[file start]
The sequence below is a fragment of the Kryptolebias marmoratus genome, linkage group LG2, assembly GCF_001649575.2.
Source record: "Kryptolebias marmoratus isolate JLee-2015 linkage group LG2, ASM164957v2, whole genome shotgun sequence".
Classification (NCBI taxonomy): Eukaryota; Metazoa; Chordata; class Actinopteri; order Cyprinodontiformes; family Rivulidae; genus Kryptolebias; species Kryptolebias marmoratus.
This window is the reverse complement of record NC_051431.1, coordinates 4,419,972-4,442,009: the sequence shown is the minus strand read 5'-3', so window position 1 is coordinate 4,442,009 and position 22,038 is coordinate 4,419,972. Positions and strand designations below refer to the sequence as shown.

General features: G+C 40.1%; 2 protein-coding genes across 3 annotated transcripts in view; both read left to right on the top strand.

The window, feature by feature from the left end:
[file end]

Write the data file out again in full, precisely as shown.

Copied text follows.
The sequence below is a fragment of the Kryptolebias marmoratus genome, linkage group LG2, assembly GCF_001649575.2.
Source record: "Kryptolebias marmoratus isolate JLee-2015 linkage group LG2, ASM164957v2, whole genome shotgun sequence".
Classification (NCBI taxonomy): Eukaryota; Metazoa; Chordata; class Actinopteri; order Cyprinodontiformes; family Rivulidae; genus Kryptolebias; species Kryptolebias marmoratus.
This window is the reverse complement of record NC_051431.1, coordinates 4,419,972-4,442,009: the sequence shown is the minus strand read 5'-3', so window position 1 is coordinate 4,442,009 and position 22,038 is coordinate 4,419,972. Positions and strand designations below refer to the sequence as shown.

General features: G+C 40.1%; 2 protein-coding genes across 3 annotated transcripts in view; both read left to right on the top strand.

The window, feature by feature from the left end: